Just after 10:30, your phone buzzes with the dreaded Just landed! Be there in an hour or so , and you give a silent thanks to the lack of an airport in your city proper. It gives you mental prep time.

You take a shower, regrettably brief, and get dressed. As a peace offering, you even put on the schoolgirlesque pleated shirt your mother got you. Green plaid has never been your style (or any plaid for that matter), but you think you pull it off with a black sweater. You pointedly do not think about how good Kanaya would look in this shade of green. Not at all.

By 11:20, you're waiting one of your floor's communal couches,, ready to rush downstairs at a moment's notice. You have no idea where your mom is. You know the sensible thing to do would be to call her and ask where she is, make sure the rental car wasn't delayed, but you have never been sensible about family. You are determined not to make first contact in this..

Finally, at around 11:35, your phone lights up. I think I'm here , she says, and you do not wait for a followup message. Your floor is small, centered above the building's main staircase, and it takes you no time at all to shoot down the steps and out the front door. You tell yourself you're just anxious to not be criticized for lateness. You're almost right.

You scan the cars quickly when you get outside, rushing down the front walk to the parking lot proper. You don't see your mother at first, but when you round the corner to the larger parking lot, there she is. She's a black car, squinting out at the parking lot around her in confusion. She catches sight of you after a moment and waves. You're surprised how happy you are to see her.

"Hey mom," you say as she opens the window.

"Hiya," she says.

You stand there for a moment, stuck in a standoff of friendly politeness through the passenger window, and then she breaks the tension.

"You want a hug?"

"Sure," you shrug. You're surprised she caved first.

You mom slips out of the car and opens her arms from across the hood. She's wearing some kind of ridiculous white jumpsuit under her winter coat, something that definitely isn't meant for snow. Her scarf flutters in the wind.

Despite your teenage instincts telling you not to, telling you to lock eyes and wait for her to come to you, you cross around the car and give her a hug. She smells like lavender, bubblegum, and tobacco.

She quit drinking while you were in high school, but she swapped it for lots of secret trips outside for cigarettes. Now she's relaxed down to vapes, which you suppose is progress.

"How are you?" she asks as you pull apart.

"I'm well," you say. You are trying to be well. "You?"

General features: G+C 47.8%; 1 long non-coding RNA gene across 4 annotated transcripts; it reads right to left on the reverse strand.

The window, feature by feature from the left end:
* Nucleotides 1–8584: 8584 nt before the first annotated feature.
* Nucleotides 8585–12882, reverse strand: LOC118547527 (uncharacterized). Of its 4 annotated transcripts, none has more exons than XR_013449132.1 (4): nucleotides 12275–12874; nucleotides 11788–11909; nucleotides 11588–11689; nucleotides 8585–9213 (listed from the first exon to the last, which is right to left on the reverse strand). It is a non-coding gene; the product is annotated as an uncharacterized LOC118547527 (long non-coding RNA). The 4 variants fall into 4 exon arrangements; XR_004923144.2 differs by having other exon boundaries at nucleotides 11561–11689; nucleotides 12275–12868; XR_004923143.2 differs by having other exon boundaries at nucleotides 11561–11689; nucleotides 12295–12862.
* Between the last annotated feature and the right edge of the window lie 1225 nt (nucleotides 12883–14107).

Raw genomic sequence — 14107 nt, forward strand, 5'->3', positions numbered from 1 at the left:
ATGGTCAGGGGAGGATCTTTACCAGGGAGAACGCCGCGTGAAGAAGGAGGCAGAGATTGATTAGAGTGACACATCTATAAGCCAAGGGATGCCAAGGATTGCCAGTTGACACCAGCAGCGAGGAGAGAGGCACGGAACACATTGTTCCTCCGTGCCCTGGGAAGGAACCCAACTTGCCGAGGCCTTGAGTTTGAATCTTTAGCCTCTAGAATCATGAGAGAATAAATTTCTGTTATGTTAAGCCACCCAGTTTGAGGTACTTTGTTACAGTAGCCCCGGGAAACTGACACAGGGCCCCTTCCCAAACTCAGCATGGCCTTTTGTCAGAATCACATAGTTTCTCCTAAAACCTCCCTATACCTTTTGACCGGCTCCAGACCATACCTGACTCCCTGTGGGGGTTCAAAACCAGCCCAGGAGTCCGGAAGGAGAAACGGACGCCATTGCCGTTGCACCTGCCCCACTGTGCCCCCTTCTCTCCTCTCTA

"I'm great hon. You know I love travel."


You stand in front of her in silence, grinding some snow under your shoe. To your surprise, she caves first again. She must really be trying.

"So,I still have to check into my hotel room downtown. How about we drive over there and park, then do something together once I'm settled."

"Sure. I can take you shopping."

You hope your voice doesn't sound as uncertain as you feel.

Your mother beams at you before turning back to the car door.

You slide into the passenger seat, taking a moment to soak in that distinctive rental car smell. It's a guilty pleasure of yours. From the driver's seat, your mother begins asking for directions out of the maze of parking lot you're now stuck in, and you give them. You gaze out the window as you do, searching for any road signs or instructions you might not have noticed before. Pedestrian as you are, you've only over driven here with Kanaya before.

The sky has been cloudy all morning, and as you watch, a few small snowflakes begin to fall. Your mother starts asking you about your fall classes, which you're more than willing to talk about. It's almost easy.

In the distance, down a sidewalk that you're turning away from, a figure catches your eye. They're heading toward you from the river, face and body obscured by a lacy black parasol and a striking red winter coat. Kanaya has a similar one.

Your throat catches for a moment, but you refuse to believe that it's her. You are going to go hang out with your mother and try to enjoy yourself, goddammit. You are not letting your gay angst (gayngst?) spoil things.

With a final glance back toward the red figure, you direct your mother to turn and take the longer, technically more legal route around the dorm blocks. You ask her about work as you do, diving headfirst into the hopeful land of distraction.

You can't believe how happy you are to be talking to your mom.